Wednesday, January 2, 2019


I WOULD HAVE A VERY GOOD CHANCE OF BEATING ROGER FEDERER… if I was given multiple chances to correct and replay any shots I didn’t like.

Here’s an example. If I was given multiple attempts at all first serves and was able to select the one serve that I liked the most amongst my many attempts, my service game against Roger Federer would probably be good enough to hold my own.

Expand that concept to every shot I play and allow me to (1) Prepare for his shot with much better preparation (I now know where it’s going and the speed and the angle of the ball because I have already seen it) (2) Make correct decisions on where and how I want to play the shots, and (3) Technically perform the shot perfectly. With multiple chances I have a very good opportunity to beat Federer.

Now you are saying “but nobody has the luxury of taking shots again” and you would be correct. But let’s look at why this “2nd Chance” scenario is important to understand for both Coaches and players.

When Federer plays a match he almost never needs a “2nd Chance”. His game and the games of the other top players are almost 100% correct most of the time in terms of their decision making and the their execution of the shot. 

And this is where every player trying to take their game to a higher level can learn from this “2nd Chance” concept. 

You may already have the technique and strategic thinking to be able to play amazing tennis and to be ranked well above your present position in the National or ITF rankings. But the speed at which your brain processes information during a match only allows you to operate at 50% of your optimum ability. The other 50%, which would give you massively better results, is absent because YOU DON'T THINK FAST ENOUGH OR CLEAR ENOUGH!

I see this all the time when working with developing players. These young players, if given multiple opportunities to correct and improve their shots or decisions would perform overall MUCH better.

So what are the lessons to be learnt from the “2nd Chance” concept?


The top players think faster, sending their awareness to the key elements that make each specific shot work best. The lesson to take away from the “2nd Chance” scenario is that you as a player must train to think faster and more accurately in order to play at your optimum level, a level which is already present inside you.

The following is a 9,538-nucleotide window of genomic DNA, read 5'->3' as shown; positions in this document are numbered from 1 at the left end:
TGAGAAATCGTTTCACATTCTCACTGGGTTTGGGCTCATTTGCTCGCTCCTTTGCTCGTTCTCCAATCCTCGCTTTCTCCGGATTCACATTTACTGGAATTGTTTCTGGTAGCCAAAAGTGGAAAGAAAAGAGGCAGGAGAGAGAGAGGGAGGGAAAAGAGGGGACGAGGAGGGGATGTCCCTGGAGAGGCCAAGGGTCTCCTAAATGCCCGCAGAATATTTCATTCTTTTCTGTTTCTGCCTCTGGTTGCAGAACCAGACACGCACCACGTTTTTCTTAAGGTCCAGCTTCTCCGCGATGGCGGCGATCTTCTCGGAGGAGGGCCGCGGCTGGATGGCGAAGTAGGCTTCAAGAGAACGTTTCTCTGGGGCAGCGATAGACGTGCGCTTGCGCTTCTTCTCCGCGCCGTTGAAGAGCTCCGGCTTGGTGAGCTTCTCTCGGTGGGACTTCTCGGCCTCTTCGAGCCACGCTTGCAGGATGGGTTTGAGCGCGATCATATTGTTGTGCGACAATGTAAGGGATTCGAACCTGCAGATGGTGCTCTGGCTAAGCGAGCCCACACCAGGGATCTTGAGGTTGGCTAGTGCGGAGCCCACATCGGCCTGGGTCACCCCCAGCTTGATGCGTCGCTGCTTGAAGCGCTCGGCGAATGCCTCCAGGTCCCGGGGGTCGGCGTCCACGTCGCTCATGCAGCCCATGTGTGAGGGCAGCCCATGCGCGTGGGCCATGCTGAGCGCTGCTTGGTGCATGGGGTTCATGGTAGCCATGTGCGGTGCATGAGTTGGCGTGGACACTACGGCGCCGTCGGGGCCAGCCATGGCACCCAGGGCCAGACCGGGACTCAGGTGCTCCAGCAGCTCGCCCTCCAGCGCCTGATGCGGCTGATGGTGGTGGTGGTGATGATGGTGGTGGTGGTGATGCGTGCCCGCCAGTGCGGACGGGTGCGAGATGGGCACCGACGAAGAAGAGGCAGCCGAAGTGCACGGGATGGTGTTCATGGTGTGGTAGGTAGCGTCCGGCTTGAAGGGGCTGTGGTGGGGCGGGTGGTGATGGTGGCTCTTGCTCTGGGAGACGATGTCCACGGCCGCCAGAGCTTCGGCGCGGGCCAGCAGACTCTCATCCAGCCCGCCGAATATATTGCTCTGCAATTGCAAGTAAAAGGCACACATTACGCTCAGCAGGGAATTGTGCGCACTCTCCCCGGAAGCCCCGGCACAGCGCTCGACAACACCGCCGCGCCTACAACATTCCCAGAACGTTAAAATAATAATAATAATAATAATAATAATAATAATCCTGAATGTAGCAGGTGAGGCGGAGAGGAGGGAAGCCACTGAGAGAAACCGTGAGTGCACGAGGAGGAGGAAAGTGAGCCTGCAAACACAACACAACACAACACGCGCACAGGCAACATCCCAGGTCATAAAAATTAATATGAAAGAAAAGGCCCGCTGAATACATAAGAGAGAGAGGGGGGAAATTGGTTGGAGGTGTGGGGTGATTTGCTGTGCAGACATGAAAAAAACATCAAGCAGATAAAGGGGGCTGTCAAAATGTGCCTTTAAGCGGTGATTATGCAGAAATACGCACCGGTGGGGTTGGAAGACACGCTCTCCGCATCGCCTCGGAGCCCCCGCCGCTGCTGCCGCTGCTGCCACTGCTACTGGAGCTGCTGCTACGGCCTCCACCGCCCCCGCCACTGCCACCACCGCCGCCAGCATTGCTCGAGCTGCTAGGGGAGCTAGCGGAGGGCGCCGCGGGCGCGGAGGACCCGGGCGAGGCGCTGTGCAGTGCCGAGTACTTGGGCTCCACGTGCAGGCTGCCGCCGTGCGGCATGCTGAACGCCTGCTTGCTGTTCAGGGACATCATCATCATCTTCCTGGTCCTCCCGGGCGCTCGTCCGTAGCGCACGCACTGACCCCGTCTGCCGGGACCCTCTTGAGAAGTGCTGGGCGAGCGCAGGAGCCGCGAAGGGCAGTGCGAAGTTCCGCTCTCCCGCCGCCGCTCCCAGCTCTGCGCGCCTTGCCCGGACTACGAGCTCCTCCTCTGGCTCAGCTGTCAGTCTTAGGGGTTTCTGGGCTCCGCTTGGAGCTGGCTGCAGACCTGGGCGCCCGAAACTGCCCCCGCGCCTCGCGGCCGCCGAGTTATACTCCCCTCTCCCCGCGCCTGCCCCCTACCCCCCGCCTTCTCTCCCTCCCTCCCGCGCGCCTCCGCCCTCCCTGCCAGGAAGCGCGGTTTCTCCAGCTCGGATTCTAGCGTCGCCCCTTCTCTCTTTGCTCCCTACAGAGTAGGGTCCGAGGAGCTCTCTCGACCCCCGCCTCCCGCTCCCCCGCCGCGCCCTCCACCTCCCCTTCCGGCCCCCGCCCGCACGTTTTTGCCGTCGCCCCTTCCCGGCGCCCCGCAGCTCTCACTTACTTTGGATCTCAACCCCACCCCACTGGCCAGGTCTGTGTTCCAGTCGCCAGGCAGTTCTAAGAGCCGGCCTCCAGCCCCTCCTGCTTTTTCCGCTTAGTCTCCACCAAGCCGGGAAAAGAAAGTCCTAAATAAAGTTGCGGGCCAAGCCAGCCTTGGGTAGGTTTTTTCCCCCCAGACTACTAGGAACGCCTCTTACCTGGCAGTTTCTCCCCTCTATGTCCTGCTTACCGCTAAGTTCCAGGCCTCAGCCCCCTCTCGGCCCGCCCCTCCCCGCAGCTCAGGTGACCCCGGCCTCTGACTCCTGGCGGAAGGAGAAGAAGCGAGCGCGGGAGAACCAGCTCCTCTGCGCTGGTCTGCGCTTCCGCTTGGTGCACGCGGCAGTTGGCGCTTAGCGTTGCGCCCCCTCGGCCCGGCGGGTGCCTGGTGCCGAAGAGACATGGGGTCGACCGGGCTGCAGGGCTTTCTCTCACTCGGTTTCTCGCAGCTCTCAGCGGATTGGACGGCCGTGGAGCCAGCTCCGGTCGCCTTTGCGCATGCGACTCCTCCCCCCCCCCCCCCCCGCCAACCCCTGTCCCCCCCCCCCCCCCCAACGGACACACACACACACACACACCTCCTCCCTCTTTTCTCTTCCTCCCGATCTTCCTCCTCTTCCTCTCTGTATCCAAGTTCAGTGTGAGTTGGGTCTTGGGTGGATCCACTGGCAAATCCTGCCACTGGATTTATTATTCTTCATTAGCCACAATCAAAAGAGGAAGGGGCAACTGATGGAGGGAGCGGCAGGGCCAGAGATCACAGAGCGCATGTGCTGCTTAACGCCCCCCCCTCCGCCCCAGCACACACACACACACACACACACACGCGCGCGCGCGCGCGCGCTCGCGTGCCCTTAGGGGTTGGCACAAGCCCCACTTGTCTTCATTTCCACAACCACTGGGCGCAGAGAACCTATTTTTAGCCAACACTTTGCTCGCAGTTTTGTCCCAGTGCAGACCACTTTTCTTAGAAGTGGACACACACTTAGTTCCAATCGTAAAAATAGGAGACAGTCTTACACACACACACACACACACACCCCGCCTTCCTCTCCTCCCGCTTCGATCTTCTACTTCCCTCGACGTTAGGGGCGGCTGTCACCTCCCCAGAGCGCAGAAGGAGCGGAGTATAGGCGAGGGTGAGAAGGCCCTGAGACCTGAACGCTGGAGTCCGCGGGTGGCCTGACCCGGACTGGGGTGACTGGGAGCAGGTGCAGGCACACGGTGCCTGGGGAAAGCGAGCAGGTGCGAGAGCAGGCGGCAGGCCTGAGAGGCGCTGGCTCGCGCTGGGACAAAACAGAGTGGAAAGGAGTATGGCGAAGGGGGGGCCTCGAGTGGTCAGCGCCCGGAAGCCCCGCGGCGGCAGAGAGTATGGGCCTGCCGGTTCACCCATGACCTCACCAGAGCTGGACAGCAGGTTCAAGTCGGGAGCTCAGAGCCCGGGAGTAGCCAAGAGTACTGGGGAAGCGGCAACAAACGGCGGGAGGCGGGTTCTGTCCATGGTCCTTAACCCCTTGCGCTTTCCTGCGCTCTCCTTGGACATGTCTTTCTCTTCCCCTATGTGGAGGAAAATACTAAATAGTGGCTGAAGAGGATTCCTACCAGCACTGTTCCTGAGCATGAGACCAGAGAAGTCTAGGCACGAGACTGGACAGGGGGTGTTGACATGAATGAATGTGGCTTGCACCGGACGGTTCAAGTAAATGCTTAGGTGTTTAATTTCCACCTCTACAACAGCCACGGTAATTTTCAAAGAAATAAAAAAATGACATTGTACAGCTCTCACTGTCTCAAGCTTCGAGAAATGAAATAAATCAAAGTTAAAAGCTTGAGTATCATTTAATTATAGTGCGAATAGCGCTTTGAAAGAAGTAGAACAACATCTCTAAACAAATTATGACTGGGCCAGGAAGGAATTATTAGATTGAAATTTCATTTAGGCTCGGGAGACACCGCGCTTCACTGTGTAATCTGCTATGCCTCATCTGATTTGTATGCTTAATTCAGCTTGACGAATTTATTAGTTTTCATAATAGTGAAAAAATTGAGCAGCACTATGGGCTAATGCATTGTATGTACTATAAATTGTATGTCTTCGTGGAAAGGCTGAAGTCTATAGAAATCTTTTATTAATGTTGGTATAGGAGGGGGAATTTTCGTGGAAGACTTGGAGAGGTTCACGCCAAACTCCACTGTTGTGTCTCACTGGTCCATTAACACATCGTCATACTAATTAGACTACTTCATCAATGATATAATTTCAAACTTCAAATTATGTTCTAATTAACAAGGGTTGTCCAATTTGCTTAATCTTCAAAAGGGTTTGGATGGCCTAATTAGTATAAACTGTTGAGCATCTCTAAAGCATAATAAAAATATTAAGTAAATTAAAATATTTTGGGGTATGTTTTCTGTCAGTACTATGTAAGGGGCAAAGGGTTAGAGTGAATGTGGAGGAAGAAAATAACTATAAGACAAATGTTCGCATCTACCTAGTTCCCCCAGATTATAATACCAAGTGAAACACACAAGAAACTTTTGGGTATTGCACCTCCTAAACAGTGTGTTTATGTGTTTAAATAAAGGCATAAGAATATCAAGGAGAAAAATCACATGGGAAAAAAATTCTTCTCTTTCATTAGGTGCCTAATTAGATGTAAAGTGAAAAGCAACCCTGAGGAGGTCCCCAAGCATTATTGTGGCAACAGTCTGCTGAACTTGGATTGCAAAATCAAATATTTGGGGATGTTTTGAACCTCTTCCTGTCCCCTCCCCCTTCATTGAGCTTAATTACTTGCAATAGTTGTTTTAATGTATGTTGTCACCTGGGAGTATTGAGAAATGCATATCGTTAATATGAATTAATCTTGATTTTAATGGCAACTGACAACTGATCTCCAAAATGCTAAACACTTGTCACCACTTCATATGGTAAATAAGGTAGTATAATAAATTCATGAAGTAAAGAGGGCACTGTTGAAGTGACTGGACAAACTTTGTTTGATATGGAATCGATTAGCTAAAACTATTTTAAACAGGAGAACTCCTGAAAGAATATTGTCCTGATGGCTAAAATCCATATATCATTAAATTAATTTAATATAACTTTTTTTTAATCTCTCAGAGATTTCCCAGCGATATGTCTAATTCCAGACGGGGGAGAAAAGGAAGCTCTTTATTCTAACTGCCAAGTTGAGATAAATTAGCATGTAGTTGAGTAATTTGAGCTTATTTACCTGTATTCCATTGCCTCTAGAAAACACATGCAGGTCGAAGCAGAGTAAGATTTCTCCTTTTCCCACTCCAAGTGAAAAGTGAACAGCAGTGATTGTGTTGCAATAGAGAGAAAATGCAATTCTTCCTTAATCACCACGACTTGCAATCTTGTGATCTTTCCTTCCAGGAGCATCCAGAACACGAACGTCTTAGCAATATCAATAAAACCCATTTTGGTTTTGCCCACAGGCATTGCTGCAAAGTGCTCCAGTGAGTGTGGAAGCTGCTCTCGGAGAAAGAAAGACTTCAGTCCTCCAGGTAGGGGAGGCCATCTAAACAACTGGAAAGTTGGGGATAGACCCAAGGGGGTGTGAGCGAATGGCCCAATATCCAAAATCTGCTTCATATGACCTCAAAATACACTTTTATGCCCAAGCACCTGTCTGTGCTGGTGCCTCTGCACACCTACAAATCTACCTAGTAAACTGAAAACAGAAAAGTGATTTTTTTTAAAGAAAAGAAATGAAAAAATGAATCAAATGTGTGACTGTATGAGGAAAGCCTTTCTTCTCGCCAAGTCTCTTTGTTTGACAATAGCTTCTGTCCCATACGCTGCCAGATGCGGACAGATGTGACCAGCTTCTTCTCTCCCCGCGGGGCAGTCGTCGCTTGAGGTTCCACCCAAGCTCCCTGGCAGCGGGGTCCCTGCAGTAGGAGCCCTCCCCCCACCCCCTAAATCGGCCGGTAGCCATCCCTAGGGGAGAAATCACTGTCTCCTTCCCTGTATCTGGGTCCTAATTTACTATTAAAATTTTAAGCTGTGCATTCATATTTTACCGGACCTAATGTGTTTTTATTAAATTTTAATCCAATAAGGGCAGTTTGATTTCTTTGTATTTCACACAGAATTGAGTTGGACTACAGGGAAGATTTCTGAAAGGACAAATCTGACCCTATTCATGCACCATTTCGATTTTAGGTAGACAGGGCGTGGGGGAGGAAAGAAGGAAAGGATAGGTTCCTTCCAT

Training the brain to think faster, like most things in tennis, should happen on the practice court. 

You'll need to break your practice into two mindsets. The first mindset is "The decision you make" in the various situations during the points and the second mindset is "The technique you employ" for each individual shot. 

It's not necessary to analyse every shot you play, just the times you make an error. By working together, both player and coach can decide which was the culprit, the decision or the stroke. The player must work very hard to mentally retain the feed back from mistakes during these practice points and try to perform the particular situation better each time. 

Here's an example... 

the player has made a mistake on a running forehand. The error could be based on poor shot selection. Instead of playing the shot down the line he/she should have played the higher percentage shot, cross court.  

But let's imagine the error is a technical one. The player is not giving the ball enough spin to keep it in. The passing shot is going over the baseline without enough arc. By making a few technical adjustments the shot begins to go in. 

In both examples, over a period of time the player is practicing each day with the goal of making quicker and more accurate decisions. He/she is also learning to send their focus to two of the most important aspects of playing matches well, decision making and technique. 

Comment below... What do you do, either as a player or coach, to optimize the full potential of your game?